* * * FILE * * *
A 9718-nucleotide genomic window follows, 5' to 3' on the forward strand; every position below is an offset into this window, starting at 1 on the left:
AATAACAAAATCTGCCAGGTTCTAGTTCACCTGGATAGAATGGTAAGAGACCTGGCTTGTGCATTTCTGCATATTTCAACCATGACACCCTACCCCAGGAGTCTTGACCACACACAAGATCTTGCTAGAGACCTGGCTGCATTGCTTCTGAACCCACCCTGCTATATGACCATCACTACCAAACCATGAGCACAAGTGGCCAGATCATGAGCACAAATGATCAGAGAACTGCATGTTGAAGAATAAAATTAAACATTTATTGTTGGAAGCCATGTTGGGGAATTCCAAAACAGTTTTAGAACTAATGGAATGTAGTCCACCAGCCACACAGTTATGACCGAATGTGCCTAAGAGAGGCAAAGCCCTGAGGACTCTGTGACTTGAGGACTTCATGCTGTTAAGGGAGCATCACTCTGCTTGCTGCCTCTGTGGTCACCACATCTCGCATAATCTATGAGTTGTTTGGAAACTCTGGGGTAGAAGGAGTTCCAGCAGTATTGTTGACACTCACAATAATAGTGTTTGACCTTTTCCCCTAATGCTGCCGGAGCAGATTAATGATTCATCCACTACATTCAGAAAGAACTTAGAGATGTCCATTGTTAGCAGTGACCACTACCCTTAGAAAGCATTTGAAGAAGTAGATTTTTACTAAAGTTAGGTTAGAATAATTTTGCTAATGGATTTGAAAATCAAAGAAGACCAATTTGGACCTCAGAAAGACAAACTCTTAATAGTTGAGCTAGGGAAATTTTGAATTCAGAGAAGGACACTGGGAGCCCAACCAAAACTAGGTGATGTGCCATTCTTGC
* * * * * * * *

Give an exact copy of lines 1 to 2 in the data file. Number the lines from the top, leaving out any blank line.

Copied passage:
A 9718-nucleotide genomic window follows, 5' to 3' on the forward strand; every position below is an offset into this window, starting at 1 on the left:
AATAACAAAATCTGCCAGGTTCTAGTTCACCTGGATAGAATGGTAAGAGACCTGGCTTGTGCATTTCTGCATATTTCAACCATGACACCCTACCCCAGGAGTCTTGACCACACACAAGATCTTGCTAGAGACCTGGCTGCATTGCTTCTGAACCCACCCTGCTATATGACCATCACTACCAAACCATGAGCACAAGTGGCCAGATCATGAGCACAAATGATCAGAGAACTGCATGTTGAAGAATAAAATTAAACATTTATTGTTGGAAGCCATGTTGGGGAATTCCAAAACAGTTTTAGAACTAATGGAATGTAGTCCACCAGCCACACAGTTATGACCGAATGTGCCTAAGAGAGGCAAAGCCCTGAGGACTCTGTGACTTGAGGACTTCATGCTGTTAAGGGAGCATCACTCTGCTTGCTGCCTCTGTGGTCACCACATCTCGCATAATCTATGAGTTGTTTGGAAACTCTGGGGTAGAAGGAGTTCCAGCAGTATTGTTGACACTCACAATAATAGTGTTTGACCTTTTCCCCTAATGCTGCCGGAGCAGATTAATGATTCATCCACTACATTCAGAAAGAACTTAGAGATGTCCATTGTTAGCAGTGACCACTACCCTTAGAAAGCATTTGAAGAAGTAGATTTTTACTAAAGTTAGGTTAGAATAATTTTGCTAATGGATTTGAAAATCAAAGAAGACCAATTTGGACCTCAGAAAGACAAACTCTTAATAGTTGAGCTAGGGAAATTTTGAATTCAGAGAAGGACACTGGGAGCCCAACCAAAACTAGGTGATGTGCCATTCTTGC